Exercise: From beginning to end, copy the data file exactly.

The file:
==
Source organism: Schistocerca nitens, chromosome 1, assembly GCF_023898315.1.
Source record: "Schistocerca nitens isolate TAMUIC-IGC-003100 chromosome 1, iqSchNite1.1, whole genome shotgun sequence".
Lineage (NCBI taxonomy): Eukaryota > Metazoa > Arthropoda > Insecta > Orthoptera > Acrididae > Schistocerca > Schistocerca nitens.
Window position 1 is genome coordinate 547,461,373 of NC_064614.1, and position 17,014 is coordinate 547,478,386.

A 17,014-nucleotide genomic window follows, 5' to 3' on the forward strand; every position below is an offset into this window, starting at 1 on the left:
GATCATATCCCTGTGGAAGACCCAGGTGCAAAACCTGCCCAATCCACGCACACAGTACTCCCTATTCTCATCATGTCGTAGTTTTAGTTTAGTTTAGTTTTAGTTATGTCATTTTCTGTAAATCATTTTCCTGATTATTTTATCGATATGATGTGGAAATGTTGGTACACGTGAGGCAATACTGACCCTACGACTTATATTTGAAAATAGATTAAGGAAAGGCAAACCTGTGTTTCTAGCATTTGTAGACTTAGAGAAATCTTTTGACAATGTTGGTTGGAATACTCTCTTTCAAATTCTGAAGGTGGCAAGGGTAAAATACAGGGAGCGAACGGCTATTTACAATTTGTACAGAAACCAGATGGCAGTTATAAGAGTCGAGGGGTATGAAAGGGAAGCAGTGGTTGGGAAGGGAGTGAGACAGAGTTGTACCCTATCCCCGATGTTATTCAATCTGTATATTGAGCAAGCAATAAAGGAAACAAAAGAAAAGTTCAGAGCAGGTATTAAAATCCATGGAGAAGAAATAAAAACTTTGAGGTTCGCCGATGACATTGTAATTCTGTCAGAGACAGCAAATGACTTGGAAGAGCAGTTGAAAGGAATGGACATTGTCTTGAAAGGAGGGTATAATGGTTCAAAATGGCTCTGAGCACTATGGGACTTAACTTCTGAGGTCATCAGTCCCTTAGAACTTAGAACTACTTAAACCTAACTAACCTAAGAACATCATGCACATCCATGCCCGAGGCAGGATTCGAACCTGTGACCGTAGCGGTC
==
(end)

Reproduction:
Source organism: Schistocerca nitens, chromosome 1, assembly GCF_023898315.1.
Source record: "Schistocerca nitens isolate TAMUIC-IGC-003100 chromosome 1, iqSchNite1.1, whole genome shotgun sequence".
Lineage (NCBI taxonomy): Eukaryota > Metazoa > Arthropoda > Insecta > Orthoptera > Acrididae > Schistocerca > Schistocerca nitens.
Window position 1 is genome coordinate 547,461,373 of NC_064614.1, and position 17,014 is coordinate 547,478,386.

A 17,014-nucleotide genomic window follows, 5' to 3' on the forward strand; every position below is an offset into this window, starting at 1 on the left:
GATCATATCCCTGTGGAAGACCCAGGTGCAAAACCTGCCCAATCCACGCACACAGTACTCCCTATTCTCATCATGTCGTAGTTTTAGTTTAGTTTAGTTTTAGTTATGTCATTTTCTGTAAATCATTTTCCTGATTATTTTATCGATATGATGTGGAAATGTTGGTACACGTGAGGCAATACTGACCCTACGACTTATATTTGAAAATAGATTAAGGAAAGGCAAACCTGTGTTTCTAGCATTTGTAGACTTAGAGAAATCTTTTGACAATGTTGGTTGGAATACTCTCTTTCAAATTCTGAAGGTGGCAAGGGTAAAATACAGGGAGCGAACGGCTATTTACAATTTGTACAGAAACCAGATGGCAGTTATAAGAGTCGAGGGGTATGAAAGGGAAGCAGTGGTTGGGAAGGGAGTGAGACAGAGTTGTACCCTATCCCCGATGTTATTCAATCTGTATATTGAGCAAGCAATAAAGGAAACAAAAGAAAAGTTCAGAGCAGGTATTAAAATCCATGGAGAAGAAATAAAAACTTTGAGGTTCGCCGATGACATTGTAATTCTGTCAGAGACAGCAAATGACTTGGAAGAGCAGTTGAAAGGAATGGACATTGTCTTGAAAGGAGGGTATAATGGTTCAAAATGGCTCTGAGCACTATGGGACTTAACTTCTGAGGTCATCAGTCCCTTAGAACTTAGAACTACTTAAACCTAACTAACCTAAGAACATCATGCACATCCATGCCCGAGGCAGGATTCGAACCTGTGACCGTAGCGGTC